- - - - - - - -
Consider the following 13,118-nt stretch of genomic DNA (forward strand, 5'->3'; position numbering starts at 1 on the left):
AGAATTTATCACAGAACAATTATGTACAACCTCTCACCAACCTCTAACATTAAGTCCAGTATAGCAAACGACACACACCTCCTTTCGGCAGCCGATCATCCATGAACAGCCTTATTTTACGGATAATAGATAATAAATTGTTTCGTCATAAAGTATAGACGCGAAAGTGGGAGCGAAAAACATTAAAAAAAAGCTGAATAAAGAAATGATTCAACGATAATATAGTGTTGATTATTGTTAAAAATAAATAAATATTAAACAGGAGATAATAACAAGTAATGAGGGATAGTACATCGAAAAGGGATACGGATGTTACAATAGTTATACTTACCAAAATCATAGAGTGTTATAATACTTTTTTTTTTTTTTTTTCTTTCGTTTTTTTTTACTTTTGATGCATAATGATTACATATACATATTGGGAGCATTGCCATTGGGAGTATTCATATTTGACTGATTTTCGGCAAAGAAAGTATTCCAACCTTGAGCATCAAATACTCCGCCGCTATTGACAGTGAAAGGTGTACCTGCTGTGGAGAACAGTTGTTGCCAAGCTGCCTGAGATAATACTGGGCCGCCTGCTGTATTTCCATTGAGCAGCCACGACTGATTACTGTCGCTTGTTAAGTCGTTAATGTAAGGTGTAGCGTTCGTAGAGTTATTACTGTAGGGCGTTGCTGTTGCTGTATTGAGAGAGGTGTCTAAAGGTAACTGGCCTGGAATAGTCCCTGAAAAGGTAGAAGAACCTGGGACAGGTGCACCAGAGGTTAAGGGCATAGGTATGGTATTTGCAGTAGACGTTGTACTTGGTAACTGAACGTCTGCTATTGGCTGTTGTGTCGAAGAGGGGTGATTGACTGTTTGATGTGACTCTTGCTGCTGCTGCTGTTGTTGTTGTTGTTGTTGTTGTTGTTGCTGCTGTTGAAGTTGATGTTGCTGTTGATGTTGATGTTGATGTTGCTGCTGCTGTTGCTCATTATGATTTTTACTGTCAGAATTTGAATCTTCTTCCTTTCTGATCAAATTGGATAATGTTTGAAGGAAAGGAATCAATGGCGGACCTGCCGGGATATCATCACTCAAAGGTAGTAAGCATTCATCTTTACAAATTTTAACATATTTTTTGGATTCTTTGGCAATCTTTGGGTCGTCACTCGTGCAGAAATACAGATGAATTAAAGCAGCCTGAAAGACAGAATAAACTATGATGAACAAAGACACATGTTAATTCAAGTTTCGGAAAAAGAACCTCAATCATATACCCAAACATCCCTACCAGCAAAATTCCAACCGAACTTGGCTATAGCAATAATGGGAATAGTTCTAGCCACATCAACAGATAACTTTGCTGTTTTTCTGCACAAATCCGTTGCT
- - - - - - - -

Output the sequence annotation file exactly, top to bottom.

Consider the following 13,118-nt stretch of genomic DNA (forward strand, 5'->3'; position numbering starts at 1 on the left):
AGAATTTATCACAGAACAATTATGTACAACCTCTCACCAACCTCTAACATTAAGTCCAGTATAGCAAACGACACACACCTCCTTTCGGCAGCCGATCATCCATGAACAGCCTTATTTTACGGATAATAGATAATAAATTGTTTCGTCATAAAGTATAGACGCGAAAGTGGGAGCGAAAAACATTAAAAAAAAGCTGAATAAAGAAATGATTCAACGATAATATAGTGTTGATTATTGTTAAAAATAAATAAATATTAAACAGGAGATAATAACAAGTAATGAGGGATAGTACATCGAAAAGGGATACGGATGTTACAATAGTTATACTTACCAAAATCATAGAGTGTTATAATACTTTTTTTTTTTTTTTTTCTTTCGTTTTTTTTTACTTTTGATGCATAATGATTACATATACATATTGGGAGCATTGCCATTGGGAGTATTCATATTTGACTGATTTTCGGCAAAGAAAGTATTCCAACCTTGAGCATCAAATACTCCGCCGCTATTGACAGTGAAAGGTGTACCTGCTGTGGAGAACAGTTGTTGCCAAGCTGCCTGAGATAATACTGGGCCGCCTGCTGTATTTCCATTGAGCAGCCACGACTGATTACTGTCGCTTGTTAAGTCGTTAATGTAAGGTGTAGCGTTCGTAGAGTTATTACTGTAGGGCGTTGCTGTTGCTGTATTGAGAGAGGTGTCTAAAGGTAACTGGCCTGGAATAGTCCCTGAAAAGGTAGAAGAACCTGGGACAGGTGCACCAGAGGTTAAGGGCATAGGTATGGTATTTGCAGTAGACGTTGTACTTGGTAACTGAACGTCTGCTATTGGCTGTTGTGTCGAAGAGGGGTGATTGACTGTTTGATGTGACTCTTGCTGCTGCTGCTGTTGTTGTTGTTGTTGTTGTTGTTGTTGCTGCTGTTGAAGTTGATGTTGCTGTTGATGTTGATGTTGATGTTGCTGCTGCTGTTGCTCATTATGATTTTTACTGTCAGAATTTGAATCTTCTTCCTTTCTGATCAAATTGGATAATGTTTGAAGGAAAGGAATCAATGGCGGACCTGCCGGGATATCATCACTCAAAGGTAGTAAGCATTCATCTTTACAAATTTTAACATATTTTTTGGATTCTTTGGCAATCTTTGGGTCGTCACTCGTGCAGAAATACAGATGAATTAAAGCAGCCTGAAAGACAGAATAAACTATGATGAACAAAGACACATGTTAATTCAAGTTTCGGAAAAAGAACCTCAATCATATACCCAAACATCCCTACCAGCAAAATTCCAACCGAACTTGGCTATAGCAATAATGGGAATAGTTCTAGCCACATCAACAGATAACTTTGCTGTTTTTCTGCACAAATCCGTTGCT